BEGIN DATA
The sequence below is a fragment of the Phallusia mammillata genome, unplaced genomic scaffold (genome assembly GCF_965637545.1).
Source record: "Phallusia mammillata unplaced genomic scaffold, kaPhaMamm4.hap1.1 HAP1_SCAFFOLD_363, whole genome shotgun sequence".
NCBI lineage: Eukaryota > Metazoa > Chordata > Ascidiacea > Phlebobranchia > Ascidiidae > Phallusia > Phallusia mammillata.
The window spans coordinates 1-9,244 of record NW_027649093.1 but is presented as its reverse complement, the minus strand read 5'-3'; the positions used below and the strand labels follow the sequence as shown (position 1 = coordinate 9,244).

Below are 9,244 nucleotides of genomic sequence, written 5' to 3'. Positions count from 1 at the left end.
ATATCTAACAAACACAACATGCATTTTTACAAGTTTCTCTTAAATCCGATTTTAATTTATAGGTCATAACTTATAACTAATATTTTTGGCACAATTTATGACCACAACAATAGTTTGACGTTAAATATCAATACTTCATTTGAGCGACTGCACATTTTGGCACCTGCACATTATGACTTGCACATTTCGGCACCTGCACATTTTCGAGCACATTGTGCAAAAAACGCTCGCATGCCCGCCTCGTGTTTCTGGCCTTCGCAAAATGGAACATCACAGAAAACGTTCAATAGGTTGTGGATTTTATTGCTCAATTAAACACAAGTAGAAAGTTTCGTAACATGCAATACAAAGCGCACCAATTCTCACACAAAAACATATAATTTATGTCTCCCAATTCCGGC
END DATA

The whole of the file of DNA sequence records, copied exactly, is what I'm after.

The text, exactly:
The sequence below is a fragment of the Phallusia mammillata genome, unplaced genomic scaffold (genome assembly GCF_965637545.1).
Source record: "Phallusia mammillata unplaced genomic scaffold, kaPhaMamm4.hap1.1 HAP1_SCAFFOLD_363, whole genome shotgun sequence".
NCBI lineage: Eukaryota > Metazoa > Chordata > Ascidiacea > Phlebobranchia > Ascidiidae > Phallusia > Phallusia mammillata.
The window spans coordinates 1-9,244 of record NW_027649093.1 but is presented as its reverse complement, the minus strand read 5'-3'; the positions used below and the strand labels follow the sequence as shown (position 1 = coordinate 9,244).

Below are 9,244 nucleotides of genomic sequence, written 5' to 3'. Positions count from 1 at the left end.
ATATCTAACAAACACAACATGCATTTTTACAAGTTTCTCTTAAATCCGATTTTAATTTATAGGTCATAACTTATAACTAATATTTTTGGCACAATTTATGACCACAACAATAGTTTGACGTTAAATATCAATACTTCATTTGAGCGACTGCACATTTTGGCACCTGCACATTATGACTTGCACATTTCGGCACCTGCACATTTTCGAGCACATTGTGCAAAAAACGCTCGCATGCCCGCCTCGTGTTTCTGGCCTTCGCAAAATGGAACATCACAGAAAACGTTCAATAGGTTGTGGATTTTATTGCTCAATTAAACACAAGTAGAAAGTTTCGTAACATGCAATACAAAGCGCACCAATTCTCACACAAAAACATATAATTTATGTCTCCCAATTCCGGC